Tagged: Networks

Lean NFV Ops Workshops at CIC.


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We have hosted a number of workshops with customers, partners, analysts and public officials worldwide. Back in November we welcomed Light Reading analysts in Naperville, IL, who had meetings with IP Platforms’ leaders and joined a live demonstration at the Cloud Innovation Center (CIC).


‘[R&D work] is in the operations,’ Bhaskar Gorti, Alcatel-Lucent (NYSE: ALU)’s president of IP Platforms, told Light Reading without hesitation at a recent on-site visit: ‘Getting a network function to run in a virtualized network is fine, but the reality is that there will be a hybrid world of virtual and physical networks. How do you operate it?’ In fact, its Naperville, IL. offices are full of Lean Ops demos that show evidence of this R&D work.”Alcatel-Lucent’s NFV Boss: Operations Is Key R&D.” by Sarah Thomas, Editorial Operations Director at Light Reading.

“A visit to Alcatel’s Lucent’s Naperville, IL. Campus, west of Chicago, shed light on how the company is focusing its efforts around software and the cloud.” “Ted East showed us how easy it is to spin up services like firewalls in the cloud, thanks to SDN and NFV. Then he had us cause a network failure by playing Whack-a-Mole in order to demonstrate how fast the network can rebuild itself.” – “Alcatel-Lucent Field Trip” by Elizabeth Miller Coyne, Editor at The New IP.


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CIC’s NFV Solutions Hub provides a truly immersive operational experience of running a cloud based telco using NFV technologies. The hub advances collaboration with network operators and ecosystem partners by enabling real solutions to be built and validated as well as providing a hosted cloud facility for the Alcatel-Lucent community.


The most visible outcome involves Proof of Concept (PoC) projects, high impact demonstrations and practical assistance with onboarding and validating Virtual Network Functions (VNF). Light Reading’s team experienced CIC’s Lean NFV Ops program, which showcases a fully virtualized end-to-end VoLTE environment and a wide range of service lifecycle use cases and operations.


An interactive demonstration deploys Rapport Cloud Communications and IPR&T Cloud Mobile Core (vEPC) working with Motive Dynamic Operations (MDO), CloudBand Management System, and Nuage Network’s Virtualized Service Platform (VSP). This is all running live using commercially available software including CloudBand Nodes which leverage OpenStack and is widely considered the most stable and mature platform for NFV. Furthermore, this session also promoted the role of our Ecosystem Program with over 60 members and positioned Services and Consulting practices, which are currently helping to deliver 6 commercial NFV projects and discussed the impact of Bell Labs research findings.


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The team at the Cloud Innovation Center (CIC).


The Lean NFV Ops demonstration experience was launched at Mobile World Congress in March and has been turned into a program that has been featured in 70+ events and workshops worldwide, engaging 1,600+ industry representatives.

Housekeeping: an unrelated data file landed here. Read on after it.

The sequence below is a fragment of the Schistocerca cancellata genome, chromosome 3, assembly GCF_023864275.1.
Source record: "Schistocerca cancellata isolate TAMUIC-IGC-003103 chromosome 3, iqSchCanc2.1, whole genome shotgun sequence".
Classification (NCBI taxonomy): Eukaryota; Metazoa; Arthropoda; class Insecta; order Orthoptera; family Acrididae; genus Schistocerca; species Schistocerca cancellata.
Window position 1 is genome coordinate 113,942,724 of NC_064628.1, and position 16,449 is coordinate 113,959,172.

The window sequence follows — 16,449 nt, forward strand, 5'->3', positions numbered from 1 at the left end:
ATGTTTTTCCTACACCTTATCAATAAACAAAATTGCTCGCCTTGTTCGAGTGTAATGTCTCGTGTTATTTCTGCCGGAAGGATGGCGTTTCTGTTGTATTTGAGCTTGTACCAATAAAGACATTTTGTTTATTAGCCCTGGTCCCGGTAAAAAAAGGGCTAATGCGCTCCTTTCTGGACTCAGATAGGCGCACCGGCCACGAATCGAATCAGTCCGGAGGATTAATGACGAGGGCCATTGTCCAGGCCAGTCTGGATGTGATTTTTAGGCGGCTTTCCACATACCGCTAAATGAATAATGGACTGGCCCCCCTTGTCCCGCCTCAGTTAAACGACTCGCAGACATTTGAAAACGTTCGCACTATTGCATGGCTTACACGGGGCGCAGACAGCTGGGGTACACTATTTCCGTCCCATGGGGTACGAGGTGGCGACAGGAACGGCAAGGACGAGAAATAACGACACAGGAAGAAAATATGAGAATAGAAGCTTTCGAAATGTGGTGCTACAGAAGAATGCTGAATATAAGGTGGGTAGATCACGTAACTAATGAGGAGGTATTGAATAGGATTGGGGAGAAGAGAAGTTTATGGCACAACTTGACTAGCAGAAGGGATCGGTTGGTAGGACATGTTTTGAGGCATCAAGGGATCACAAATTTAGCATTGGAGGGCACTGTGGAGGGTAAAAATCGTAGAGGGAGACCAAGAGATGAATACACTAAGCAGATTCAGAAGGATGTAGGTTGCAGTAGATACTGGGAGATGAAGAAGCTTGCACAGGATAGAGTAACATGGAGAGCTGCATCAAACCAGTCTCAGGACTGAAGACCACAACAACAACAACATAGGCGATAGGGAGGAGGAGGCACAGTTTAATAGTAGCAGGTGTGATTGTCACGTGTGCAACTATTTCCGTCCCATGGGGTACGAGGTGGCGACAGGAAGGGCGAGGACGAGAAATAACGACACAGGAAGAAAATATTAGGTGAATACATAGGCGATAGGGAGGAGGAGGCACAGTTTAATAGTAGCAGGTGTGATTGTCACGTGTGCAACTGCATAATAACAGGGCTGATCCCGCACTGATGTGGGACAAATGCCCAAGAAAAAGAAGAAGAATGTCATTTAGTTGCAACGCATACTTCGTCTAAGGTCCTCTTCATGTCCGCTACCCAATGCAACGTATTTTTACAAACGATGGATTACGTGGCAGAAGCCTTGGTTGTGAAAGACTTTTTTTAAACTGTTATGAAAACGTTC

These help not only discuss and validate fundamental concepts but also gather invaluable customer insights in the process. Intel’s Data Center Group Leadership singled out our program in their Investor Day where Alcatel-Lucent was the only partner featured in the demonstration zone. Intel has also funded and sponsored our most recent video, which is now available on TelecomTV.

Customized Lean NFV Ops workshops, whether at Executive Briefing Centers (EBC), at customer premise or online, can be easily booked online.


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LEFT: Experience Lean NFV Operations includes “book a workshop”. RIGHT: Become a Dynamic Lean NFV Operator.


I would like to take this chance to thank Ted East and Phil Tilley for their input.

Lean NFV Ops at Intel’s Data Center Day.


“In the network space there is a big opportunity for growth.”  “The communications industry is moving to a cloud based infrastructure […] with standard high volume servers in a virtualized environment running in a dynamic, automated way.” Diane Bryant, Senior Vice President & General Manager, Data Center Group. Intel Data Center Day. Santa Clara, August 27, 2015

“This is probably the most exciting time to be in network infrastructure.”  “It is a market at an inflection point.”  “Until now communications infrastructure has been built on purposely built fixed function appliances.”  “Network service operators spend roughly $160B a year on equipment […] and run a $2.2T services business.”  “Most of that has historically been a voice based business, but with more and more users and more and more devices connecting to the network you see an explosion of data traffic.”  “This is creating an upside-down business problem where, sometime in the future, it will cost them more to deploy, operate and maintain those networks than the revenue generated.”  “The answer to that problem statement is to adopt many of the principles of data center and IT infrastructure and cloud […] to take advantage of volume server economics and virtualization technologies, and to pool resources and assets across a number of workloads.”  “By the way, Alcatel-Lucent is demonstrating [NFV, Networks Functions Virtualization] here this afternoon. You will see pretty sleek demos.” Sandra Rivera, Vice President Data Center Group, General Manager Network Platforms Group. Intel Data Center Day. Santa Clara, August 27, 2015.